It's the time of year when most of us get to see the sun rise and set. Which, whilst it has many of us moaning and groaning, it can be a good thing. Especially now you can go outside without the risk of any body parts freezing and falling off! It means you don't have to get up at a ridiculous hour to get that precious low, red tinged light bouncing of your subject. You can also get some unusual shots with the sun sitting in different parts of your image, making a new and experimental shot of even the most photographed landmarks a real possibility for us all. And of course, the beautiful reds and oranges of the dawn sky.
Whilst less effort is required to arrive at your location, some know how when you get there is essential. That's why I'm going to write a few little tips that you can quickly try, to improve your sunrise and sunset shots. I will be adding to this article every few days, so when you've tried one technique, come back and check for the next step.
One of the common problems encountered when trying to capture a sunset is that the colours don't come out as vividly on the camera as they are in reality, also the camera may try to retain some of the detail in your foreground when all you want is silhouettes. If the sky in the shot you are taking is looking washed out, then try this tip.
Photography Tip 1
First of all get out of Auto mode and change to Programmable Auto or Aperture Priority. Assuming you can find Programmable Auto, you just need to find the button on your camera which controls "Exposure Compensation", it normally has a symbol like +/- on or near it. Now adjust it so that it displays a minus value, -0.7 for example. Now take the same shot as you did before. Notice how dark the foreground has gone and the deeper colours in the sky?
Within the next week I will try to update this article with a few photographs as an example. In the meantime, keep on snapping.
Photography Tip 2
Just wanted to share this example of a crazy Depth of Field. This is a small Depth of Field, taken at about 30cm from the finger tip. It feels as though it's pointing at you!
f 1.8 1/50 sec ISO 500 35mm focal length
This was just messing around at the end of a party but may help you grasp the effect.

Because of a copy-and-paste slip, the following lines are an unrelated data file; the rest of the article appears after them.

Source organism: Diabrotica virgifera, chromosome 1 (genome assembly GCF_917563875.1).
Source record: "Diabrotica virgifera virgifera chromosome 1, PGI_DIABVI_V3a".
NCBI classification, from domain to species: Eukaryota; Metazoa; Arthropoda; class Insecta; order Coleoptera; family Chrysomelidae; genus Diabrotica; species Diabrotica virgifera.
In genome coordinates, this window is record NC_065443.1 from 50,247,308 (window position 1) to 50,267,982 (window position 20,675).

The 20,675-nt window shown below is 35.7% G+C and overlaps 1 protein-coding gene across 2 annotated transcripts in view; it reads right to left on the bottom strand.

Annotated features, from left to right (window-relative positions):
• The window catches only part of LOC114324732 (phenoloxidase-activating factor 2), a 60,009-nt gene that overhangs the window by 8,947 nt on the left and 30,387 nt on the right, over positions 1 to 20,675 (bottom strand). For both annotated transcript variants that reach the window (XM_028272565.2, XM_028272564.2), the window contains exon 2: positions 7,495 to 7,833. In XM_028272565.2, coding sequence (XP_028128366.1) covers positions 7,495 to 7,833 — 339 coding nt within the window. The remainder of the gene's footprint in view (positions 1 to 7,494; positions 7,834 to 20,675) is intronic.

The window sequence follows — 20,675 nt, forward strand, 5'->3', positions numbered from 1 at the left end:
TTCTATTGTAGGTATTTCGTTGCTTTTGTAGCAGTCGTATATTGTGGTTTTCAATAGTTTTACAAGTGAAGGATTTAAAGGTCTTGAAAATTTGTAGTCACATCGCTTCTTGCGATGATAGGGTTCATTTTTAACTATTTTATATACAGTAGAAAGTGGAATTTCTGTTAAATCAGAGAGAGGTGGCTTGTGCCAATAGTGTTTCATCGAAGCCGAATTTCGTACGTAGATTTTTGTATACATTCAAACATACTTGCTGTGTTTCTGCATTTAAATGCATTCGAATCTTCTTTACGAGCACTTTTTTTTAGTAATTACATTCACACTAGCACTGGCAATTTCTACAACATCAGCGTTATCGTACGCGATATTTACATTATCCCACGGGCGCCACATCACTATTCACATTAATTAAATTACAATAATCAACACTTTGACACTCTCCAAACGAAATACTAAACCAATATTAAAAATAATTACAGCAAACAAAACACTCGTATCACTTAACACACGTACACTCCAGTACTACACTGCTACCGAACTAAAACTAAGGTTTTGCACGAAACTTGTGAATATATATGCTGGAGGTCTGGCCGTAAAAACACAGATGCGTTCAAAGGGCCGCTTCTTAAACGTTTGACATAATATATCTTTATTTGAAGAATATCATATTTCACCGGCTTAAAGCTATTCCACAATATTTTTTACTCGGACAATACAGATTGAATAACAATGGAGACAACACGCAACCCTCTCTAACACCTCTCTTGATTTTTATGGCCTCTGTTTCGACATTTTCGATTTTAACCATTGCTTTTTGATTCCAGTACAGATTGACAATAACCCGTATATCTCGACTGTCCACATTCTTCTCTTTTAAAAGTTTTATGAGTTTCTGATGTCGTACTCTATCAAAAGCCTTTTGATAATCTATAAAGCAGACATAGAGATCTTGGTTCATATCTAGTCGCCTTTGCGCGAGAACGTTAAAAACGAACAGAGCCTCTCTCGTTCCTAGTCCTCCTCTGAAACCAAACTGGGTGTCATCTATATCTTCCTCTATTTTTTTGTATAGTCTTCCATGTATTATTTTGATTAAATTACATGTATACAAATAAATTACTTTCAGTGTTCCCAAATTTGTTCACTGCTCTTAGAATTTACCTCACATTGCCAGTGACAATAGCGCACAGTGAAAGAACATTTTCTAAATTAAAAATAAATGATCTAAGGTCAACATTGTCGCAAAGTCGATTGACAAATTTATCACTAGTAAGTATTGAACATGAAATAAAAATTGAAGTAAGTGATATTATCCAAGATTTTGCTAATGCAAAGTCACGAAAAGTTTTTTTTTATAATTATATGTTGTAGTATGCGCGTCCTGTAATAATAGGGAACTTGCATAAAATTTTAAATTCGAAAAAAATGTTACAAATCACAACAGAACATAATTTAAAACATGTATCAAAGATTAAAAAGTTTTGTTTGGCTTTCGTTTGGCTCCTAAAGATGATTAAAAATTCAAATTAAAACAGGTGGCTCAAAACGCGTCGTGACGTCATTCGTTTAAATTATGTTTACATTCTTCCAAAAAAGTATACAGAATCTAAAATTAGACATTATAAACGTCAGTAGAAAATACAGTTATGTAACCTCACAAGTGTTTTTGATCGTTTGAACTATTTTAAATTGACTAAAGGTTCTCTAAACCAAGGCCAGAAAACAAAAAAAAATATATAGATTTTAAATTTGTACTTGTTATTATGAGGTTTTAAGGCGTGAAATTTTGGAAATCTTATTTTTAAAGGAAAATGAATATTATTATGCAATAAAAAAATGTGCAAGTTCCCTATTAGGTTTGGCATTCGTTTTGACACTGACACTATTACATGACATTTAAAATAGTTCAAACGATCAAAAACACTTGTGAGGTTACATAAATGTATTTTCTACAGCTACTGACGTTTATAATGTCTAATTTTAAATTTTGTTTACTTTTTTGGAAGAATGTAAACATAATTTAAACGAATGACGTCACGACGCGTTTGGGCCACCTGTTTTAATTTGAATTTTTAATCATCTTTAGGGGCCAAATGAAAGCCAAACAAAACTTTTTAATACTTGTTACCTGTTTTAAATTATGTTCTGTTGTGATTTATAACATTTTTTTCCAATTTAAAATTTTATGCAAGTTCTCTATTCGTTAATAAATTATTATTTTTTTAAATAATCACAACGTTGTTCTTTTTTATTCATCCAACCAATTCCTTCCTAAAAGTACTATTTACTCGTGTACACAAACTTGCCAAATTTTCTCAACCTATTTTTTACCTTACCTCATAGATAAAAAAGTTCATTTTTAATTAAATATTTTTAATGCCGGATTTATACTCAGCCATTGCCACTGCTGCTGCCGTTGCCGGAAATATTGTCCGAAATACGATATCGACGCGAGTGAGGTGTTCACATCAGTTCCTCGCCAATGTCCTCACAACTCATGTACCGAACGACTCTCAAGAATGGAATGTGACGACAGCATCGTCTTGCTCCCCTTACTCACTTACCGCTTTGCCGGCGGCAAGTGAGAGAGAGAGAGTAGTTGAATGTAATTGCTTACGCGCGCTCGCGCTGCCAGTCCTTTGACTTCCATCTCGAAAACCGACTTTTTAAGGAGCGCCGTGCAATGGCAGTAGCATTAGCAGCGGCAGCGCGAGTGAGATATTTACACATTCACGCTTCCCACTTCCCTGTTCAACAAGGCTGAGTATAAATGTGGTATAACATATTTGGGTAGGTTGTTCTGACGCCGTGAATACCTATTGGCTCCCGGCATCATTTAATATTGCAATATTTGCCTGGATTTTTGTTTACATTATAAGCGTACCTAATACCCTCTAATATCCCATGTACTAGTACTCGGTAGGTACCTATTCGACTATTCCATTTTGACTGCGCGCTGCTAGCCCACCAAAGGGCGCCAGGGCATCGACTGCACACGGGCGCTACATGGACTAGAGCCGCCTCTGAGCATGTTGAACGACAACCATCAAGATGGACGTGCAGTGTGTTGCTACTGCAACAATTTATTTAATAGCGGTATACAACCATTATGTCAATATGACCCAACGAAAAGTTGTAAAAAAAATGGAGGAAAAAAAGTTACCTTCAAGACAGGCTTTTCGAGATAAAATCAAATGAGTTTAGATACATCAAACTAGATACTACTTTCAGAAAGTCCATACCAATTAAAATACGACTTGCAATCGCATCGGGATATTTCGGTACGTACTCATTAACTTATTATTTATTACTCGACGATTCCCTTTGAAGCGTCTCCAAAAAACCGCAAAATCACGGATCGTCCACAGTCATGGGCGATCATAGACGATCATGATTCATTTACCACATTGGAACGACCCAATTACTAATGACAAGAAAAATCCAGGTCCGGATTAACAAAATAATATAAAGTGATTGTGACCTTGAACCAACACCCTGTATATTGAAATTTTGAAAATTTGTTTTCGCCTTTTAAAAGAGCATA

Photography Tip 3
Getting great results from less expensive equipment.
As many of our photography course customers are absolute beginners in photography, most have spent a limited amount of money on their photographic equipment, understandably. This is often most noticeable when it comes to the lenses people bring onto the course. Kit lenses and budget lenses are very good but they lack the ability to use a really low f number and can occasionally struggle to autfocus. Lenses with very low f number capability/wide aperture are called "Fast Lenses". They get this name because the wide aperture allows for the use of a "Fast" shutter speed without under exposing. As you would expect, these lenses are normally more expensive than a kit lens.
The other affect that the low f number has, as any body who has attended one of the No Fear Photography Courses will know, is that is gives a small depth of field. This produces the effect of the main subject being in focus and everything else being blurred, making our main subject "pop out" of the image or look super imposed. The faster the lens the easier this is to do.
Here are a couple of techniques that can help to produce this affect without spending thousands on your lens.
1. Use the panning technique to create backgroung blur through motion rather than depth of field. Using this technique allows you to produce the effects similar to those described above, but with a higher f number. And there is a hidden benefit, by using a slightly higher f number you give yourself and the autofocus on your camera a greater margin for error. By having a slightly larger depth of field you can get away with being less accurate with your focus. Something which can be very handy when you're shootong fast moving objects.
2. Of course, your subject is not always moving. What then? Another way you can draw attention to your main subject is by changing the way your camera exposes the shot this is normally done by either exposure compensation or by light metering. By selecting spot metering for example, you tell the camera to expose the main subject correctly whilst under/over exposing the rest of the image. By combining the low f number and spot metering you can still manage to give your photo's a proffesional look, without spending a fortune.
If you found this tip useful, please:
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I've just started using a new way to calculate DOF, click this link to find out more. DOF calculator.